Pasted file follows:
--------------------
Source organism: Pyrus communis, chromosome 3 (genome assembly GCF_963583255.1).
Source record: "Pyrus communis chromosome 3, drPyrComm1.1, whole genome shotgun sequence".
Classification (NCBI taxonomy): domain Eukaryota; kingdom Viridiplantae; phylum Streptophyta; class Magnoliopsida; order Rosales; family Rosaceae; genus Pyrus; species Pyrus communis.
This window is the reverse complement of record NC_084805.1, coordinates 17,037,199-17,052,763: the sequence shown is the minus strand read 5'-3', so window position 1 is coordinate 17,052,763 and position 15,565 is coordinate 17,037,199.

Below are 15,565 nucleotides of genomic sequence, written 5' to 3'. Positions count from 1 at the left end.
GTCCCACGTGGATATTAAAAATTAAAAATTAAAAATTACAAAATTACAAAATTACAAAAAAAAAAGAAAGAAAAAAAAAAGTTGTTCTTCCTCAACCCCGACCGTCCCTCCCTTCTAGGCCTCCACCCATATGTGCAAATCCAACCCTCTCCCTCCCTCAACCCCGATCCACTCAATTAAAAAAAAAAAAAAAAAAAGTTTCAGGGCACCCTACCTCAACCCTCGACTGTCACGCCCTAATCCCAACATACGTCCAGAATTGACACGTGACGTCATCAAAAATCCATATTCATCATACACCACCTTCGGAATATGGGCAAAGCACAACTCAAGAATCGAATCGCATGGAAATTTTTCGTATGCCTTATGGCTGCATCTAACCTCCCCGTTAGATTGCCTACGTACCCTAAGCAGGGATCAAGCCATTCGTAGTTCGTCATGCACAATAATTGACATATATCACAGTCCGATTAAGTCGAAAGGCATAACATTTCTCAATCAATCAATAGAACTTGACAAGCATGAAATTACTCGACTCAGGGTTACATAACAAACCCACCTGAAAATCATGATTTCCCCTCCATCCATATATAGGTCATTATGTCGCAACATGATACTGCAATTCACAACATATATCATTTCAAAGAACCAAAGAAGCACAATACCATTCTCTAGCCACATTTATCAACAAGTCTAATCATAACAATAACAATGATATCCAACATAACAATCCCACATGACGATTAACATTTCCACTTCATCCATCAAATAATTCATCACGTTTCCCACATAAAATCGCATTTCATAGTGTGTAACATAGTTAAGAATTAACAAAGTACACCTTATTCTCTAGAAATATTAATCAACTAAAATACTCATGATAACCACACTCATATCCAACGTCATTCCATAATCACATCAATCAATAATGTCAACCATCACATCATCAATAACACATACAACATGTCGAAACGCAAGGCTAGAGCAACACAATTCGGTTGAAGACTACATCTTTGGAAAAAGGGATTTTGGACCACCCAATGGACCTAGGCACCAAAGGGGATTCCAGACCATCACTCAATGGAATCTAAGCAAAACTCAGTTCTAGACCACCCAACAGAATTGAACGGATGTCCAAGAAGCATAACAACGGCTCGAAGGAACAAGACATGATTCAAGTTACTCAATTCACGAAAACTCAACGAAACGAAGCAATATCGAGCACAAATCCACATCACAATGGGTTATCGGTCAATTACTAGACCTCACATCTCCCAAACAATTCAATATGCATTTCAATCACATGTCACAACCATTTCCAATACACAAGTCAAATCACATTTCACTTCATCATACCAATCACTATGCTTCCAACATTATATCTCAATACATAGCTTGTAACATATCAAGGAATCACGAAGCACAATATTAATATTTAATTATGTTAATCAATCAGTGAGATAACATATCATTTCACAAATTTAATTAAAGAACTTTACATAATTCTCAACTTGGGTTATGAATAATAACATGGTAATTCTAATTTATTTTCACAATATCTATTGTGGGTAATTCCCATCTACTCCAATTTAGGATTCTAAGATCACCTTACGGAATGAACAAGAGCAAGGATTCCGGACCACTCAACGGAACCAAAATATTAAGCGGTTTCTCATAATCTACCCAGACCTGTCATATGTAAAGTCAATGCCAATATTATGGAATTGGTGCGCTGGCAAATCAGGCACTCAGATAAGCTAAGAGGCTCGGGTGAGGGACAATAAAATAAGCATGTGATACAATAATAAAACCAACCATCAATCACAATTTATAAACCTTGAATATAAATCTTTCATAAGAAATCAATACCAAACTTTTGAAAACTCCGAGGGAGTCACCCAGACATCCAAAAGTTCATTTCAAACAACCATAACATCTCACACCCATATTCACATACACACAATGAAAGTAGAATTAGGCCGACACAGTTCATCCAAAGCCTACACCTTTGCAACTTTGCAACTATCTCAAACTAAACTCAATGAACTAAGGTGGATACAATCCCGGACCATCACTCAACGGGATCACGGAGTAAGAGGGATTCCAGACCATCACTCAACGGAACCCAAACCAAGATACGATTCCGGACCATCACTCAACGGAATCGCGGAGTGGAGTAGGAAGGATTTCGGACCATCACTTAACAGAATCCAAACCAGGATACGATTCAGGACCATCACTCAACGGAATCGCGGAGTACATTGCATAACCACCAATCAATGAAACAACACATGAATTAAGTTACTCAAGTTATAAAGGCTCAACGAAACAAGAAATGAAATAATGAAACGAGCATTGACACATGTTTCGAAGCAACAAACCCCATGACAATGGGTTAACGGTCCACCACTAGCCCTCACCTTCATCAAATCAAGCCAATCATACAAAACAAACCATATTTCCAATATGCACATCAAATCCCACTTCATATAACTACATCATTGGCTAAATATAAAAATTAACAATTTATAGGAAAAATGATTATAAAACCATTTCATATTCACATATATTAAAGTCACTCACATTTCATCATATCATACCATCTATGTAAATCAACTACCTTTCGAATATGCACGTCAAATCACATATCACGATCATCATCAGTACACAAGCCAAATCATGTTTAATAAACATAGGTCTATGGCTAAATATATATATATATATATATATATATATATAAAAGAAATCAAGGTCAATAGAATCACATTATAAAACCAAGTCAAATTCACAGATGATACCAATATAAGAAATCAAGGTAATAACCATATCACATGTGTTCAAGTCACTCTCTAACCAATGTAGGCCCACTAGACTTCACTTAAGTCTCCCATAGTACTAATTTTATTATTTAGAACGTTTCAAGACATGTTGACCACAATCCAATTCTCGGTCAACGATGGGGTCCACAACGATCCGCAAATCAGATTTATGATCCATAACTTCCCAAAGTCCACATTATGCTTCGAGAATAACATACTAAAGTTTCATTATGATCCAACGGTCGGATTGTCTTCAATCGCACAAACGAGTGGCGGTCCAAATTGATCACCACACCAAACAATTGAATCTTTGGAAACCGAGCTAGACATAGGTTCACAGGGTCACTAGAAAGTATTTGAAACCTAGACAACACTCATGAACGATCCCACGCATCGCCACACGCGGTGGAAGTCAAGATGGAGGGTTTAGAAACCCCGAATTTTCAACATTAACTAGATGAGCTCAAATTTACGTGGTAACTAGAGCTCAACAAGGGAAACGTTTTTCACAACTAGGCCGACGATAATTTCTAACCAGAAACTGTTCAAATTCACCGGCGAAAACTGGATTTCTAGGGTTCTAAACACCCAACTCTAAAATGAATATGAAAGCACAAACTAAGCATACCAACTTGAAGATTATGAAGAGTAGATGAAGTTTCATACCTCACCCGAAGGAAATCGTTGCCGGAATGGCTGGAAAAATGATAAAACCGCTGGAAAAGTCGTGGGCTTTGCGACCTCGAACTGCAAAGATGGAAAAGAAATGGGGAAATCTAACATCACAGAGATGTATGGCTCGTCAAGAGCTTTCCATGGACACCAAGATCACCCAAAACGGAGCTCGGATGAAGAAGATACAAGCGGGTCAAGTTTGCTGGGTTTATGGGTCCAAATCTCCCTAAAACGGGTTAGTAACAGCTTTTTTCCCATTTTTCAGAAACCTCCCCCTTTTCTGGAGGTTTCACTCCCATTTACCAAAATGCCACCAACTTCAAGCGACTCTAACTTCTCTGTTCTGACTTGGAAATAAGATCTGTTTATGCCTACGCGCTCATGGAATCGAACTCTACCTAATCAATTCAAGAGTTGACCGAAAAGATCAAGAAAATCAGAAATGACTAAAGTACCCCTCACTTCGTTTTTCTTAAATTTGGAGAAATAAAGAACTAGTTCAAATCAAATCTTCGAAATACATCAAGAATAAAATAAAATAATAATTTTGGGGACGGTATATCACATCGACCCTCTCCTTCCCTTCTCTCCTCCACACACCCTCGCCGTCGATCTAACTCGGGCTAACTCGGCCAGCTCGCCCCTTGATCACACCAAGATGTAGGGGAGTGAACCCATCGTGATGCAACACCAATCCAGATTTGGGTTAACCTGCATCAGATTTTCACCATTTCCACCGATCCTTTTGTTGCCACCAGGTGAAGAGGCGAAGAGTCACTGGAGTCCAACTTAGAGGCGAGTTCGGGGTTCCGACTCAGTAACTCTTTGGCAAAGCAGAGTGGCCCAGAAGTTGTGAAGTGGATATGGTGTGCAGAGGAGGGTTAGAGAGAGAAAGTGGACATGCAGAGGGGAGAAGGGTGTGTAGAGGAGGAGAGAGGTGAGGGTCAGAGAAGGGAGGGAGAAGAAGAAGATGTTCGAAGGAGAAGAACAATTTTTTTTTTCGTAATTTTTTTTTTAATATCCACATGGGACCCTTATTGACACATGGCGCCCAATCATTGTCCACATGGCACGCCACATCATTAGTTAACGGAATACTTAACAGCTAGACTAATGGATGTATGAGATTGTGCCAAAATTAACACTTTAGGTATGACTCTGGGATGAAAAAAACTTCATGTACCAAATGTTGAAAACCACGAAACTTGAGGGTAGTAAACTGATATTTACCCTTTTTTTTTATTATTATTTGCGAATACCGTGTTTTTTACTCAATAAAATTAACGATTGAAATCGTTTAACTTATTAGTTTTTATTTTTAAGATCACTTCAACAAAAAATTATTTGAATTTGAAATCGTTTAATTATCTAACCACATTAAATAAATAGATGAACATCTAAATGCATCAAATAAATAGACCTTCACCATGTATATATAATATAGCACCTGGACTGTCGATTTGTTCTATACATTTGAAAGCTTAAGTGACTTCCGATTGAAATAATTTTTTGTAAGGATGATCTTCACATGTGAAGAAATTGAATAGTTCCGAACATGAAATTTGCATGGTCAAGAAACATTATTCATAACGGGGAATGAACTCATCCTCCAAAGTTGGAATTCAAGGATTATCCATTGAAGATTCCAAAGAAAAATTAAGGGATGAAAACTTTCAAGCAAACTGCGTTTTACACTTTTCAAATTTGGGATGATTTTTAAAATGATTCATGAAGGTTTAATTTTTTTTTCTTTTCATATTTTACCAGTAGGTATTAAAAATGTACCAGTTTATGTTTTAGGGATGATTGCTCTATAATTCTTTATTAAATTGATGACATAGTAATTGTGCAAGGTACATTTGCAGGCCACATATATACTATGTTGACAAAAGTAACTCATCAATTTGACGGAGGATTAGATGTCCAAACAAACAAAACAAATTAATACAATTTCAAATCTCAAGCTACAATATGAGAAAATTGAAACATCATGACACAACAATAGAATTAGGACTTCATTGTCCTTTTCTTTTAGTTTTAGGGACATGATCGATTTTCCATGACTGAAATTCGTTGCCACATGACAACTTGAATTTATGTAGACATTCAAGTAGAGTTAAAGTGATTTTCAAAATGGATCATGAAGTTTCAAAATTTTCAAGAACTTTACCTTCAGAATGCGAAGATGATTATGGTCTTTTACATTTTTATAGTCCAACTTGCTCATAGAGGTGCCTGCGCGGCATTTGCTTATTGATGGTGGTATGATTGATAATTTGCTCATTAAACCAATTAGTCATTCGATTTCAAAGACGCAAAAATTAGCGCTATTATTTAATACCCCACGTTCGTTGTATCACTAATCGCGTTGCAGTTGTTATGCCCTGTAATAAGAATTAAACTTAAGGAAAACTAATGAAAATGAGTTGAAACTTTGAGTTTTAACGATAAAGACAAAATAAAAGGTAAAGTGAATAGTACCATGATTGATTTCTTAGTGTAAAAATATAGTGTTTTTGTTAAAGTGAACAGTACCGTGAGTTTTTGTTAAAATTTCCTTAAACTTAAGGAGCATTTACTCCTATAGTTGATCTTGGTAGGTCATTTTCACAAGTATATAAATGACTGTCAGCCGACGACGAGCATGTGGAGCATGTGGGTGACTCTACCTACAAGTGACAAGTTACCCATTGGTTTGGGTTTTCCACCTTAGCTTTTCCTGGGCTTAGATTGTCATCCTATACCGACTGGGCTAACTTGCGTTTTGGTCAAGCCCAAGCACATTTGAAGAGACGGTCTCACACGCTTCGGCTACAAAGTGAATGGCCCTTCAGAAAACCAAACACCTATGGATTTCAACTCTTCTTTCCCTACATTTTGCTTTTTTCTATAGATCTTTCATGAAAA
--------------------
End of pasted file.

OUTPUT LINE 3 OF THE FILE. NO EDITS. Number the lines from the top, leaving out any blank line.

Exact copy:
Classification (NCBI taxonomy): domain Eukaryota; kingdom Viridiplantae; phylum Streptophyta; class Magnoliopsida; order Rosales; family Rosaceae; genus Pyrus; species Pyrus communis.